Partisan battles in the House of Representatives about whether airport screeners should be federal employees or federally supervised private workers frayed the nerves of lawmakers as well as passengers. The heated debate at first threatened to delay passage of airline-security legislation until after the Thanksgiving recess. But the crash of American Airlines Flight 587 in mid-November jolted lawmakers into action. Perhaps chastened by the coincidence of the tragedy, Congress quickly reached a compromise and sent the measure to the president to be signed into law.

The new legislation creates a Transportation Security Board within the DOT to include aviation security, and establishes uniform, consistent security rules for airports nationwide, House Transportation and Infrastructure Committee Chairman Don Young (R-Alaska) explains in a written statement. Under the new law, screeners will be federal employees, accountable to a DOT undersecretary. Young points out that the law allows the undersecretary to decide whether to allow the new workers to unionize and prohibits such employees from striking. He says it requires that screeners be U.S. citizens, provides a hiring preference for veterans, gives DOT the discretion to authorize guns in the cockpits and establishes the aforementioned Transportation Security Board to review the actions of the undersecretary.

But the three-year plan also establishes a five-airport pilot program where screeners would be private workers with strict federal oversight. The pilot program, which is a compromise, allows officials to measure the performances of the two classifications of screener employees. Republicans demanded and got 100 percent baggage screening to replace random checks and explosive-detection systems, scheduled to go online by the end of 2002. The plan also assures full authority to discharge underperforming federal screeners.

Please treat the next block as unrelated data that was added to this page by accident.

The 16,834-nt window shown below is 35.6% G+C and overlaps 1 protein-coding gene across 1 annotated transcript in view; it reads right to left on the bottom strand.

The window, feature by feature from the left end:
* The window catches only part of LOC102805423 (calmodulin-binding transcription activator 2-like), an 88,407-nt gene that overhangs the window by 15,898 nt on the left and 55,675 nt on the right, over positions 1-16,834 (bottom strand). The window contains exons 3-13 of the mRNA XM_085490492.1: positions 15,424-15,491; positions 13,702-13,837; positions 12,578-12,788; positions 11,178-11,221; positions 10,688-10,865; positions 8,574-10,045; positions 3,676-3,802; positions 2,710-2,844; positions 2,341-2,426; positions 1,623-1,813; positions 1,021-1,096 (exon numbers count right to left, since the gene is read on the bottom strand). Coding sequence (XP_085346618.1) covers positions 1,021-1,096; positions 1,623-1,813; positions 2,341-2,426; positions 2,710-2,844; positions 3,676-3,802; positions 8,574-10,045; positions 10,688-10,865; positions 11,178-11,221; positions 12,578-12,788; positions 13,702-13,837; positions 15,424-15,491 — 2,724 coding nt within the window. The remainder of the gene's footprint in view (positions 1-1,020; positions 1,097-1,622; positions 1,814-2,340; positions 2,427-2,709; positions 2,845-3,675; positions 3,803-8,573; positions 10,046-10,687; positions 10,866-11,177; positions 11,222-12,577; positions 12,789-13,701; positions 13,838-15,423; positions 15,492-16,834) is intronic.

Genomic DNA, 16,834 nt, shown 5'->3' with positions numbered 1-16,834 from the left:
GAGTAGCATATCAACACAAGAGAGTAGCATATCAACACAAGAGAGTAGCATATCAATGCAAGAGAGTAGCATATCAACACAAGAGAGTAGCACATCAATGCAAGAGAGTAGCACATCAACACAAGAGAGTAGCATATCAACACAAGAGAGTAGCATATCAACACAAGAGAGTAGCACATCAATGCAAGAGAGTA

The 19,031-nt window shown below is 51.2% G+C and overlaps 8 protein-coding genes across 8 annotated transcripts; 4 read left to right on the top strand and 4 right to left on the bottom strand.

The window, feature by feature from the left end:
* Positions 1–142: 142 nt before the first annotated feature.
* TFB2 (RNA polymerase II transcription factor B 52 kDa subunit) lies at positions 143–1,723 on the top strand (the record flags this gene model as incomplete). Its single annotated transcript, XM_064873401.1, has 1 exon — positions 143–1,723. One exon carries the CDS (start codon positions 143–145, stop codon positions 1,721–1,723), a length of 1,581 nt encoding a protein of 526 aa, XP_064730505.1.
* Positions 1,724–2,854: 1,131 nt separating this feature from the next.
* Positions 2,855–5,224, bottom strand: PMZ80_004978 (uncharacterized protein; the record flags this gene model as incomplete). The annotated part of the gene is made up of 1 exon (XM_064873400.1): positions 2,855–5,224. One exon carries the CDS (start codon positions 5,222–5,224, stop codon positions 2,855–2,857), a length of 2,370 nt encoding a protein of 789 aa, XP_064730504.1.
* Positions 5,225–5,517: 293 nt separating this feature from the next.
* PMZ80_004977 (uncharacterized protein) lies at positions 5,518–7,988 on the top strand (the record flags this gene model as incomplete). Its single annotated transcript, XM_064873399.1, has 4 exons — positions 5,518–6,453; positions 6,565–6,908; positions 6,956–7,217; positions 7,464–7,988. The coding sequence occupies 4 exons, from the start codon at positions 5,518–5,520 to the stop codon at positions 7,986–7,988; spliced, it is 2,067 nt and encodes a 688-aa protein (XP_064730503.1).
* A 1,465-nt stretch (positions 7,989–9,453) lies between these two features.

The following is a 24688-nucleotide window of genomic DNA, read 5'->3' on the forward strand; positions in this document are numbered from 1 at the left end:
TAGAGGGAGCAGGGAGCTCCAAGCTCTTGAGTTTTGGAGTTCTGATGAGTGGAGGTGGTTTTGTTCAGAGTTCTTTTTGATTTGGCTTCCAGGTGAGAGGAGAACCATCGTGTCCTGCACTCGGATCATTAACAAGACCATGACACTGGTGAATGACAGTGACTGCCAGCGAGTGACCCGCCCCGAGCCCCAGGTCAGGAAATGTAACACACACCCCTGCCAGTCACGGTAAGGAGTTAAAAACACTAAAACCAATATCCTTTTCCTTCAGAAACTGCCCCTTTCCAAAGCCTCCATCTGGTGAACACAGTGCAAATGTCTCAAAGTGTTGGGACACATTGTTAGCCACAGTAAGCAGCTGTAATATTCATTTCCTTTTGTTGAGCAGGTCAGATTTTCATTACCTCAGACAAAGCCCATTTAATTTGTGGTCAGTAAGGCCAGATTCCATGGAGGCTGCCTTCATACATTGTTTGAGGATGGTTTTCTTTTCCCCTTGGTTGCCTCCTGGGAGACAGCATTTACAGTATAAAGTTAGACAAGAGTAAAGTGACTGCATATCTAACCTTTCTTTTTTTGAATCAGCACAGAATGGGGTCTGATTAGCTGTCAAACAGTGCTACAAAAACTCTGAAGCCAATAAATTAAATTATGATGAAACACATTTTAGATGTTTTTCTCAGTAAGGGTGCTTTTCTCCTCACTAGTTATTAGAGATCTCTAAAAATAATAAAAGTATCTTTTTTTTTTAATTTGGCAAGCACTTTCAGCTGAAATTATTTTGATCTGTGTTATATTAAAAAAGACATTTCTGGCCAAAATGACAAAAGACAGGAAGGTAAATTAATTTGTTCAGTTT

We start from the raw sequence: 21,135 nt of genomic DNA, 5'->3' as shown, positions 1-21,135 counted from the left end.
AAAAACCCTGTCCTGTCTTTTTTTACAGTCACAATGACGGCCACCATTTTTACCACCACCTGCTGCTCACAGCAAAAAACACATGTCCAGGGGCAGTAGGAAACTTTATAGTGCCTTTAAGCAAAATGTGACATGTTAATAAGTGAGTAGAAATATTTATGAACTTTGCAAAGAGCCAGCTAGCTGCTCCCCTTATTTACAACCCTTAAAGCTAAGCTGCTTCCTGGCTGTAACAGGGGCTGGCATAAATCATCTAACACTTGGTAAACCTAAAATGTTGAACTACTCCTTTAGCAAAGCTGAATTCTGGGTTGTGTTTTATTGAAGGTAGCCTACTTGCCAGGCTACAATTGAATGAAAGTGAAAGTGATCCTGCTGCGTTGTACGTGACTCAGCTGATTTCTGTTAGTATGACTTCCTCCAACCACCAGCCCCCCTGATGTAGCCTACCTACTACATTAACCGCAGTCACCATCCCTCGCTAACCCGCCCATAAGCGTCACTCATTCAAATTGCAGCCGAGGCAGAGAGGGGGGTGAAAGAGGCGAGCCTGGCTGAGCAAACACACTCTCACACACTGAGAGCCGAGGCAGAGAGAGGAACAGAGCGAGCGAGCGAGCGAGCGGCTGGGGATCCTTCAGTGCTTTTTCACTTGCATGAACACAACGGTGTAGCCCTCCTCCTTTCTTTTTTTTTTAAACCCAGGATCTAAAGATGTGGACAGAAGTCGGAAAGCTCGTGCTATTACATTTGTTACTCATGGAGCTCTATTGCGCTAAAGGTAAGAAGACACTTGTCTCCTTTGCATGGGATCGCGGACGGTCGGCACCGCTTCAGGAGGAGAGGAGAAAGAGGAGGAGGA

The Air Transport Association (ATA) expresses satisfaction with the new law but notes that it comes at a high price. ATA President Carol Hallett points out in a written statement, “After Jan. 1, taxes and fees for passengers will include a new security fee of up to $10 per roundtrip ticket, a 7.5 percent domestic ticket tax, a $3 per-person, per-flight segment fee, and a maximum of $18 in airport passenger facility charges (PFCs). Thus, $55 in taxes and fees would likely be applicable to a $200 domestic roundtrip ticket purchased next year. For lower-priced tickets, the taxes and fees could amount to 40 to 50 percent of the total cost. Airlines will also be required to pay an additional $4 per passenger, on average, to the government to cover security screening costs.”

Nevertheless, the decision has been made and the transition is in progress. In the meantime officials navigating through the new roles and reforms might do well to understand why the public is edgy. The same old screener workforce “is out there today,” FAA spokesman Takemoto says. “They’ve been trained [under the existing system] and they are in place…. So they are the [primary current] active workforce. That same [previous] mechanism of training is what they are operating under today.”

Israeli Airport Inadequate Model

Even the most ardent proponents of increased airport security — including the Air Line Pilots Association (ALPA), the Consumers Union (CU) and the Association of Flight Attendants (AFA) — have not suggested that other airlines mirror Israel’s EI AI. Why?